By David Flemming
In EAI’s August survey asking “How do you anticipate housing shortage situation to progress?” 82% of respondents chose, “This is a long term, self-inflicted trend that is here to stay unless Vermont officials reform local zoning laws and Act 250 restrictions.”
3% believe “Factors like COVID-19, greater numbers of wealthy Boomers retiring, and a mass exodus from the New York metropolitan area are responsible. This trend will continue for the next 6-7 years as these new populations change the core demographic of Vermont.”
And just 5% think “This is a short-term, post-pandemic trend that will resolve itself in 1-2 years.”
Regardless of which option you chose, it is clear that housing is a major, hot button issue. The Vermont Housing Finance Agency defines “Severely cost-burdened households” as those paying at least 50% of their income on housing. 3 counties are especially badly off. 19% of Lamoille County households, 17% of Grand Isle and Windham county households fit this description. Overall throughout Vermont, this number stands at 15%, using US Census Bureau American Community Survey 5 year estimates. These households are at a high risk of eviction or foreclosure.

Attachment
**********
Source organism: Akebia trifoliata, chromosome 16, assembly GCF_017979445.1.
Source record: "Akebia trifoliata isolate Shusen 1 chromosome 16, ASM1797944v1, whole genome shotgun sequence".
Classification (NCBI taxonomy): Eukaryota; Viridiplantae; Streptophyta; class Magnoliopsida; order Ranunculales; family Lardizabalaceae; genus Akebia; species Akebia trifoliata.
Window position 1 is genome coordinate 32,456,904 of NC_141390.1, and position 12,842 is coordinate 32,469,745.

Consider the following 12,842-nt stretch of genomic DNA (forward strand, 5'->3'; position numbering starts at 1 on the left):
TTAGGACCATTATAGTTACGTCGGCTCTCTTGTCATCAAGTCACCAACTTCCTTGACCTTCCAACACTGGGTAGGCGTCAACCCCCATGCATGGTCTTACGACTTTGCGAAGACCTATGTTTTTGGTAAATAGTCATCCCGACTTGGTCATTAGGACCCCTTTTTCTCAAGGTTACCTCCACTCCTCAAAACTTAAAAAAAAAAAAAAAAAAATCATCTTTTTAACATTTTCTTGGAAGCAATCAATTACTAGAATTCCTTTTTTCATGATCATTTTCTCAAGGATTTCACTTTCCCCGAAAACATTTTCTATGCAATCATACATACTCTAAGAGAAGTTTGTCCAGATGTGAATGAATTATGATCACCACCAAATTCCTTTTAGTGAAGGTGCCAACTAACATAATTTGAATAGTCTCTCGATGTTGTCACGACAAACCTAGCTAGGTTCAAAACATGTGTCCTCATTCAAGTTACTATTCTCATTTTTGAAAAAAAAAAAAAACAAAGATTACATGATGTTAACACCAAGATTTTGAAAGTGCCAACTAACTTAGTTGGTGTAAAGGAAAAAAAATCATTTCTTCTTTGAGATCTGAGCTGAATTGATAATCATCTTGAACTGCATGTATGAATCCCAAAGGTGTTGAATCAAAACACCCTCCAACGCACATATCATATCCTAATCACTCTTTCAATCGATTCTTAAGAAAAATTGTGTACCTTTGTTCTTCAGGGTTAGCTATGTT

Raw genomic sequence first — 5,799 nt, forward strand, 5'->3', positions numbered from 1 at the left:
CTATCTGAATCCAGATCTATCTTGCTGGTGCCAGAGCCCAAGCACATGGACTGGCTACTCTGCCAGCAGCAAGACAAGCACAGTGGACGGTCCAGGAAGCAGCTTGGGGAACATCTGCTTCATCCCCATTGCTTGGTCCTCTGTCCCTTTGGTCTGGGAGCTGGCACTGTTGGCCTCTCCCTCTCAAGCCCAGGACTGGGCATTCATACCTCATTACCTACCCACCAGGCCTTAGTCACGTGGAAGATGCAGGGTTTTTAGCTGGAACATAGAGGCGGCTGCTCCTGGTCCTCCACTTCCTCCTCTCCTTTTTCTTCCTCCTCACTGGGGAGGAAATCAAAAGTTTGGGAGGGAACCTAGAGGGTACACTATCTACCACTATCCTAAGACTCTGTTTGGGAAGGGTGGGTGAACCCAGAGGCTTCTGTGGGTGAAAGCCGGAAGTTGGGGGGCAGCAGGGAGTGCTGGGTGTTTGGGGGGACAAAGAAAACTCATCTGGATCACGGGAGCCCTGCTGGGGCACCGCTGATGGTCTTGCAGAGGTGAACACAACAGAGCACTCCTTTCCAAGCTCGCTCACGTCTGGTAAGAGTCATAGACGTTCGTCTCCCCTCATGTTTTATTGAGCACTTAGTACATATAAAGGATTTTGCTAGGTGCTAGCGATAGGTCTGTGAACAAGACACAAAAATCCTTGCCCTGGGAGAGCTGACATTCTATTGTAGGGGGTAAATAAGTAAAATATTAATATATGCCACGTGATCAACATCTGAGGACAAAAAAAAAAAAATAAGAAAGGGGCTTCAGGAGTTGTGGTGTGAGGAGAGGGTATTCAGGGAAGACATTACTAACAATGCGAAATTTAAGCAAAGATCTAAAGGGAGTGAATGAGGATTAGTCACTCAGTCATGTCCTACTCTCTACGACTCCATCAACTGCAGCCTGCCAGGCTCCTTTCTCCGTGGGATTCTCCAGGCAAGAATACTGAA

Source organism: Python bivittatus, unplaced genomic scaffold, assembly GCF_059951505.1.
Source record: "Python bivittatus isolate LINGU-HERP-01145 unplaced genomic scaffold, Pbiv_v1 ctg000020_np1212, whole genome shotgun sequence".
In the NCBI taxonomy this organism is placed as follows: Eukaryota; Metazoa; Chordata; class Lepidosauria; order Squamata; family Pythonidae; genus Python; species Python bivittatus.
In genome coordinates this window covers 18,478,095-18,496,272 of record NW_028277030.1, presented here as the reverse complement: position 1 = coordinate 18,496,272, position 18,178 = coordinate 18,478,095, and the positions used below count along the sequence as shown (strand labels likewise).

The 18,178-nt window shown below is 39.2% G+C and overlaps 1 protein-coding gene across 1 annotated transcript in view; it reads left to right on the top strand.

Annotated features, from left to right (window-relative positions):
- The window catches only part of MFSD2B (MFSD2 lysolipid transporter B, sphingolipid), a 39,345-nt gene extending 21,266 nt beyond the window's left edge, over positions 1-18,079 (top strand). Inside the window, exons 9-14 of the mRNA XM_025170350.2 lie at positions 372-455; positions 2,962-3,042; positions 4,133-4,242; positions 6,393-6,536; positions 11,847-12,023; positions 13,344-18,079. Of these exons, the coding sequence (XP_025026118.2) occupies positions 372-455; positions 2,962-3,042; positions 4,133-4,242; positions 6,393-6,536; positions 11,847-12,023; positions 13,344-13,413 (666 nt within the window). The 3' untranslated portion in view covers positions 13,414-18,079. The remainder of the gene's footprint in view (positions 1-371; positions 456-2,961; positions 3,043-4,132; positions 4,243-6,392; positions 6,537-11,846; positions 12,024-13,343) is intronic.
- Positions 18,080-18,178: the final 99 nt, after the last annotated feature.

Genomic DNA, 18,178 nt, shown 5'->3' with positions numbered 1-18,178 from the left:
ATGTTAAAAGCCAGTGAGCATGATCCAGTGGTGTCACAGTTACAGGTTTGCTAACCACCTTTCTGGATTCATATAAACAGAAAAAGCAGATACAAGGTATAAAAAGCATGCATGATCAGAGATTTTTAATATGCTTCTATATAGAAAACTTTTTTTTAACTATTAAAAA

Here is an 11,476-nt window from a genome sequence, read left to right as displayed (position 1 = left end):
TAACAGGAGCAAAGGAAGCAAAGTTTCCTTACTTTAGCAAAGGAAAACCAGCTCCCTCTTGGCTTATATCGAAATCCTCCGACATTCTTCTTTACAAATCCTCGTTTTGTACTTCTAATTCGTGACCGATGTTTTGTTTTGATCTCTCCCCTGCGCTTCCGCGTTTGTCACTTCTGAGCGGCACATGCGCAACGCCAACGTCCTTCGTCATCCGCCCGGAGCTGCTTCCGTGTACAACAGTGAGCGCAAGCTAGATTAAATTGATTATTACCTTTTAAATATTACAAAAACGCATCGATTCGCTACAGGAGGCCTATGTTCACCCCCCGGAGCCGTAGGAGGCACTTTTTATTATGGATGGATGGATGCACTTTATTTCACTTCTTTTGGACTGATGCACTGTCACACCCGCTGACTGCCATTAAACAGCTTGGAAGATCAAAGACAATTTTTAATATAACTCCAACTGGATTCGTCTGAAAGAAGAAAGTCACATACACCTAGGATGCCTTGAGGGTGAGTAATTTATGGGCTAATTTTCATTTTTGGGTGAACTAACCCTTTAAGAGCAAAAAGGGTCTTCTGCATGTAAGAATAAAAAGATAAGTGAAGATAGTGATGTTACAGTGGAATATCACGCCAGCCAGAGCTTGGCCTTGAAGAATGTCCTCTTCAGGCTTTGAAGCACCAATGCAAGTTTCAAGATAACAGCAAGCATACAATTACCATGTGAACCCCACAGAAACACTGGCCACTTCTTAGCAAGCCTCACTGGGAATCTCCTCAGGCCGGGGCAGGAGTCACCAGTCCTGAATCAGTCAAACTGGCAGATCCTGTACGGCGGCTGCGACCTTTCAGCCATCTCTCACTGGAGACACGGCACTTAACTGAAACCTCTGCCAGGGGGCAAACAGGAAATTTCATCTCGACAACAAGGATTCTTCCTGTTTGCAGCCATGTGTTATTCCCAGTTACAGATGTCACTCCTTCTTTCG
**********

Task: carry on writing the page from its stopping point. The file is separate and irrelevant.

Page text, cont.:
David Flemming is a policy analyst for the Ethan Allen Institute. Reprinted with permission from the Ethan Allen Institute Blog.